The world’s broken. Everyone’s just looking for someone to fix it.
Months after half of Earth’s population was snapped back into existence due to the efforts of Iron Man and the Avengers, the world makes an effort to move on and find a new normal. Offered the role of the new Captain America by Steve Rogers himself, Sam Wilson aka The Falcon decides it’s best that the world not focus on empty symbols, but instead remember the men, like Steve, who gave those symbols weight. However, when new world order groups like the Flag Smashers come on the scene with enhanced abilities, the US government decides it’s time for a new Capt. America of their own choosing: All-American hero and veteran, John Walker.
While Sam deals with the news of Steve’s replacement, Bucky Barnes aka the Winter Soldier is making an effort to fix the mistakes he made as Hydra’s assassin over the past century. In therapy and performing his own step-by-step program to make amends, Bucky’s world is shaken when he learns of Sam’s declining of Cap’s shield, and of John Walker. Begrudgingly following Sam on a mission to uncover the mystery behind the Flag Smasher’s enhanced abilities, they’re taken on a chase through Europe, struggling to work together, and run into even more problems when John Walker arrives on the scene with his hot shot sidekick, Battlestar aka Lemar Hoskins. Thoroughly beaten by the Flag Smashers, Bucky reveals to Sam a secret he’s kept about another enhanced soldier, much like Steve Rogers; Isaiah Bradley.
From the beginning, Falcon and the Winter Soldier presents itself less like a superhero or sci-fi show, like that of WandaVision, and more of a political and military thriller, like Captain America: The Winter Soldier. Its opening of Sam packing up Cap’s shield to bring to a donation ceremony to the Smithsonian carries the reverence of a veteran preparing for the memorial to a fallen comrade. But, if the tone wasn’t strong enough, Sam’s mission as the Falcon against French terrorist Batroc, previously seen in The Winter Soldier, carries the message home of what kind of show this is going to be.
What is surprising, though perhaps it shouldn’t be, is how it approaches the topic of racism and economics after the Snap (I’m not calling it the Blip). We’re given a peek into Sam’s personal life and family as he travels back to New Orleans to be with his sister and nephews and handle the selling of their family’s fishing boat. Despite being a hero, an avenger, a military contractor, and meeting all of the requirements for a loan to help their business, they’re denied a loan for reasons of “the economy”, or more likely “being black”. However, this racism may not be apparent to some. The banker makes good points about the economy being in flux after billions of people were snapped back into existence and banks are making it even harder to apply for loans. So, to drive the point home about racism and the differences between white and Black America, we witness Sam and Bucky being harassed by police, presuming to check on Bucky’s “safety” because he and Sam were having an argument.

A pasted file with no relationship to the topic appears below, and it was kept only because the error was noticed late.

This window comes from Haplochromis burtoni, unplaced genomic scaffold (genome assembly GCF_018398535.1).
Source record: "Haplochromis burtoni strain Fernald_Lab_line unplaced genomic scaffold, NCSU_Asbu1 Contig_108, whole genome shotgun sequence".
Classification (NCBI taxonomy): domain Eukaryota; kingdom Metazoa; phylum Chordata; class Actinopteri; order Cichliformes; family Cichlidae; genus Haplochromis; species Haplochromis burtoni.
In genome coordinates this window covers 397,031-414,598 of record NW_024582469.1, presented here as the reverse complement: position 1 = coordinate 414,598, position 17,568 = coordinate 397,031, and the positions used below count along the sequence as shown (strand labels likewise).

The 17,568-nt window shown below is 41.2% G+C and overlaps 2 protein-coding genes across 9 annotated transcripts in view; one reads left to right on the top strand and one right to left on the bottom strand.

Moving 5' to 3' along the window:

With the introduction of Isaiah Bradley as one of the first Black superheroes, and the privileged status of John Walker’s Capt. America, who thinks Sam and Bucky should “stay out of [his] way” (seriously?), these themes of inequality and racial injustice are only going to become more apparent. Even the Flag Smashers, whatever their ultimate goals are, claim to act on the ideals of economic equality and fighting for the people who were abandoned by their government during the Snap, and are now even more desperate as the government tries to go back to the normal status quo of giving the lion’s share of resources and wealth to the wealthy and powerful.
What is Isaiah Bradley’s story? Who are the Flag Smashers? Will John Walker succeed or fail in his role as the new Captain America, or will Sam pick up the shield? Hopefully, these questions and more will be answered in upcoming episodes.